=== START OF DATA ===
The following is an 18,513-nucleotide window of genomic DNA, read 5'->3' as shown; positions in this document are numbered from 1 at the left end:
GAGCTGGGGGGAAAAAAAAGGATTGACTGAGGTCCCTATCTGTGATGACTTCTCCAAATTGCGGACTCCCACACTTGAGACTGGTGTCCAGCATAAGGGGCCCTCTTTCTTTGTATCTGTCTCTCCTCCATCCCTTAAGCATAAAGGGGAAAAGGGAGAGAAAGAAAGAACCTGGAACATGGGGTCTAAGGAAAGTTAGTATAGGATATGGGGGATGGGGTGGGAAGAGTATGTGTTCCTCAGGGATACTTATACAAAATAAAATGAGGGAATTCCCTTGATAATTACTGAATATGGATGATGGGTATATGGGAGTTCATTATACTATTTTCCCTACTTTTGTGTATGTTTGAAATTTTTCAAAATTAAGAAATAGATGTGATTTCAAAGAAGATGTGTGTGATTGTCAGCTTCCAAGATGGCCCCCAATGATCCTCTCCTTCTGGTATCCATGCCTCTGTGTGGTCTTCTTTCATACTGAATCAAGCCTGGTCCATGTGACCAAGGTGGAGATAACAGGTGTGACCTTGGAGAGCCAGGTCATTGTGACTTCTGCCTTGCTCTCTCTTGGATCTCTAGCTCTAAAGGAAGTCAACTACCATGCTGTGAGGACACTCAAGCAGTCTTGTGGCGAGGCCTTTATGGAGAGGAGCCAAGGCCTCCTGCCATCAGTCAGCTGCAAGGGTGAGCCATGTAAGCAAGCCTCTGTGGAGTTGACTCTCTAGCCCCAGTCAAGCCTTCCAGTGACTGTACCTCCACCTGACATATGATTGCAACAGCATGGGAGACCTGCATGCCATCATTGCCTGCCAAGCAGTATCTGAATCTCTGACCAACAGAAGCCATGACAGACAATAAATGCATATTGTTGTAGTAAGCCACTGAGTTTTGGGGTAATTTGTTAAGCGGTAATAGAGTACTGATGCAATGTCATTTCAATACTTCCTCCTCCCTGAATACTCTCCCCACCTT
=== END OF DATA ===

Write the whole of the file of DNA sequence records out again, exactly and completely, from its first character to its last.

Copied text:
The following is an 18,513-nucleotide window of genomic DNA, read 5'->3' as shown; positions in this document are numbered from 1 at the left end:
GAGCTGGGGGGAAAAAAAAGGATTGACTGAGGTCCCTATCTGTGATGACTTCTCCAAATTGCGGACTCCCACACTTGAGACTGGTGTCCAGCATAAGGGGCCCTCTTTCTTTGTATCTGTCTCTCCTCCATCCCTTAAGCATAAAGGGGAAAAGGGAGAGAAAGAAAGAACCTGGAACATGGGGTCTAAGGAAAGTTAGTATAGGATATGGGGGATGGGGTGGGAAGAGTATGTGTTCCTCAGGGATACTTATACAAAATAAAATGAGGGAATTCCCTTGATAATTACTGAATATGGATGATGGGTATATGGGAGTTCATTATACTATTTTCCCTACTTTTGTGTATGTTTGAAATTTTTCAAAATTAAGAAATAGATGTGATTTCAAAGAAGATGTGTGTGATTGTCAGCTTCCAAGATGGCCCCCAATGATCCTCTCCTTCTGGTATCCATGCCTCTGTGTGGTCTTCTTTCATACTGAATCAAGCCTGGTCCATGTGACCAAGGTGGAGATAACAGGTGTGACCTTGGAGAGCCAGGTCATTGTGACTTCTGCCTTGCTCTCTCTTGGATCTCTAGCTCTAAAGGAAGTCAACTACCATGCTGTGAGGACACTCAAGCAGTCTTGTGGCGAGGCCTTTATGGAGAGGAGCCAAGGCCTCCTGCCATCAGTCAGCTGCAAGGGTGAGCCATGTAAGCAAGCCTCTGTGGAGTTGACTCTCTAGCCCCAGTCAAGCCTTCCAGTGACTGTACCTCCACCTGACATATGATTGCAACAGCATGGGAGACCTGCATGCCATCATTGCCTGCCAAGCAGTATCTGAATCTCTGACCAACAGAAGCCATGACAGACAATAAATGCATATTGTTGTAGTAAGCCACTGAGTTTTGGGGTAATTTGTTAAGCGGTAATAGAGTACTGATGCAATGTCATTTCAATACTTCCTCCTCCCTGAATACTCTCCCCACCTT